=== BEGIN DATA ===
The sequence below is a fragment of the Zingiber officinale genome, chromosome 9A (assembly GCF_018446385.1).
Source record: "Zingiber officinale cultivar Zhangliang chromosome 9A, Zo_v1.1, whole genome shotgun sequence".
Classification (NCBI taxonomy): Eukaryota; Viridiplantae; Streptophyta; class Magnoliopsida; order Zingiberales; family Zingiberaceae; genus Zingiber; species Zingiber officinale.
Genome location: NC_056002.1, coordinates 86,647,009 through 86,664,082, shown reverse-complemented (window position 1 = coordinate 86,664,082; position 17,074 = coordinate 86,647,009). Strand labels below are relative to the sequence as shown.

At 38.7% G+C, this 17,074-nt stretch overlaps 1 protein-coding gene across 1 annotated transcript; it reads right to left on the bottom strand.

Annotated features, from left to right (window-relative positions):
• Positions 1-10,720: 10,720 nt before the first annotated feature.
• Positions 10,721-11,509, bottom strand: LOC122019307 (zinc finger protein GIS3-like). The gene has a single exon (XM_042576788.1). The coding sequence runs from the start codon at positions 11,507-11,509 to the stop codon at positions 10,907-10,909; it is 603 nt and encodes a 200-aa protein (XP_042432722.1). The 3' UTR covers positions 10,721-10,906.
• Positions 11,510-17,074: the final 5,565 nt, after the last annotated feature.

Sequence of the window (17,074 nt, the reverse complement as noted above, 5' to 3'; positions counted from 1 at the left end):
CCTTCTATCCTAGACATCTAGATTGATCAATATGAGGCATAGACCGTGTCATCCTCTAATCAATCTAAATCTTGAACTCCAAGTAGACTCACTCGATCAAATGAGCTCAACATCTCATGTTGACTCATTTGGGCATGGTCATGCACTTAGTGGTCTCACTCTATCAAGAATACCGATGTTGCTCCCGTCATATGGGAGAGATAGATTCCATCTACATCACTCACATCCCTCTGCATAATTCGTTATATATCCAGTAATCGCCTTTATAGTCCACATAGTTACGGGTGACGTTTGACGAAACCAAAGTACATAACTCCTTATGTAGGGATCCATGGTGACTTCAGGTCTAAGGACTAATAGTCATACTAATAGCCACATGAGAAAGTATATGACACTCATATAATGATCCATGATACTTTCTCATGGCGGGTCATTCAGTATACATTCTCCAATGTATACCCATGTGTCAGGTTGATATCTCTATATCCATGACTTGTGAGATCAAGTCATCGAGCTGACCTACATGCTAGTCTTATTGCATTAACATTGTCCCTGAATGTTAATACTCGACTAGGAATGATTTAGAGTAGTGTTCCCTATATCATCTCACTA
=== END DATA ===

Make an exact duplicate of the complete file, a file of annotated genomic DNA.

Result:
The sequence below is a fragment of the Zingiber officinale genome, chromosome 9A (assembly GCF_018446385.1).
Source record: "Zingiber officinale cultivar Zhangliang chromosome 9A, Zo_v1.1, whole genome shotgun sequence".
Classification (NCBI taxonomy): Eukaryota; Viridiplantae; Streptophyta; class Magnoliopsida; order Zingiberales; family Zingiberaceae; genus Zingiber; species Zingiber officinale.
Genome location: NC_056002.1, coordinates 86,647,009 through 86,664,082, shown reverse-complemented (window position 1 = coordinate 86,664,082; position 17,074 = coordinate 86,647,009). Strand labels below are relative to the sequence as shown.

At 38.7% G+C, this 17,074-nt stretch overlaps 1 protein-coding gene across 1 annotated transcript; it reads right to left on the bottom strand.

Annotated features, from left to right (window-relative positions):
• Positions 1-10,720: 10,720 nt before the first annotated feature.
• Positions 10,721-11,509, bottom strand: LOC122019307 (zinc finger protein GIS3-like). The gene has a single exon (XM_042576788.1). The coding sequence runs from the start codon at positions 11,507-11,509 to the stop codon at positions 10,907-10,909; it is 603 nt and encodes a 200-aa protein (XP_042432722.1). The 3' UTR covers positions 10,721-10,906.
• Positions 11,510-17,074: the final 5,565 nt, after the last annotated feature.

Sequence of the window (17,074 nt, the reverse complement as noted above, 5' to 3'; positions counted from 1 at the left end):
CCTTCTATCCTAGACATCTAGATTGATCAATATGAGGCATAGACCGTGTCATCCTCTAATCAATCTAAATCTTGAACTCCAAGTAGACTCACTCGATCAAATGAGCTCAACATCTCATGTTGACTCATTTGGGCATGGTCATGCACTTAGTGGTCTCACTCTATCAAGAATACCGATGTTGCTCCCGTCATATGGGAGAGATAGATTCCATCTACATCACTCACATCCCTCTGCATAATTCGTTATATATCCAGTAATCGCCTTTATAGTCCACATAGTTACGGGTGACGTTTGACGAAACCAAAGTACATAACTCCTTATGTAGGGATCCATGGTGACTTCAGGTCTAAGGACTAATAGTCATACTAATAGCCACATGAGAAAGTATATGACACTCATATAATGATCCATGATACTTTCTCATGGCGGGTCATTCAGTATACATTCTCCAATGTATACCCATGTGTCAGGTTGATATCTCTATATCCATGACTTGTGAGATCAAGTCATCGAGCTGACCTACATGCTAGTCTTATTGCATTAACATTGTCCCTGAATGTTAATACTCGACTAGGAATGATTTAGAGTAGTGTTCCCTATATCATCTCACTA